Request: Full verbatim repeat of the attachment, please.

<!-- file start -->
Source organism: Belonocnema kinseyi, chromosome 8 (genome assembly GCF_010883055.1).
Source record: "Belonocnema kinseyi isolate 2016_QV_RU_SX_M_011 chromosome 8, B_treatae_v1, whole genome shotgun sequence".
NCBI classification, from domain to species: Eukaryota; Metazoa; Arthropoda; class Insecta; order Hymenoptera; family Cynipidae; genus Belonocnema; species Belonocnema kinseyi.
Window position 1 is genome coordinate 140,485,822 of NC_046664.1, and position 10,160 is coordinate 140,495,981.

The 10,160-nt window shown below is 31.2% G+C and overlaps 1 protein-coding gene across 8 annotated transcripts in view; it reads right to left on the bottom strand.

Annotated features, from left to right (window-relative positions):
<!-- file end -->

Source organism: Belonocnema kinseyi, chromosome 8 (genome assembly GCF_010883055.1).
Source record: "Belonocnema kinseyi isolate 2016_QV_RU_SX_M_011 chromosome 8, B_treatae_v1, whole genome shotgun sequence".
NCBI classification, from domain to species: Eukaryota; Metazoa; Arthropoda; class Insecta; order Hymenoptera; family Cynipidae; genus Belonocnema; species Belonocnema kinseyi.
Window position 1 is genome coordinate 140,485,822 of NC_046664.1, and position 10,160 is coordinate 140,495,981.

The 10,160-nt window shown below is 31.2% G+C and overlaps 1 protein-coding gene across 8 annotated transcripts in view; it reads right to left on the bottom strand.

Annotated features, from left to right (window-relative positions):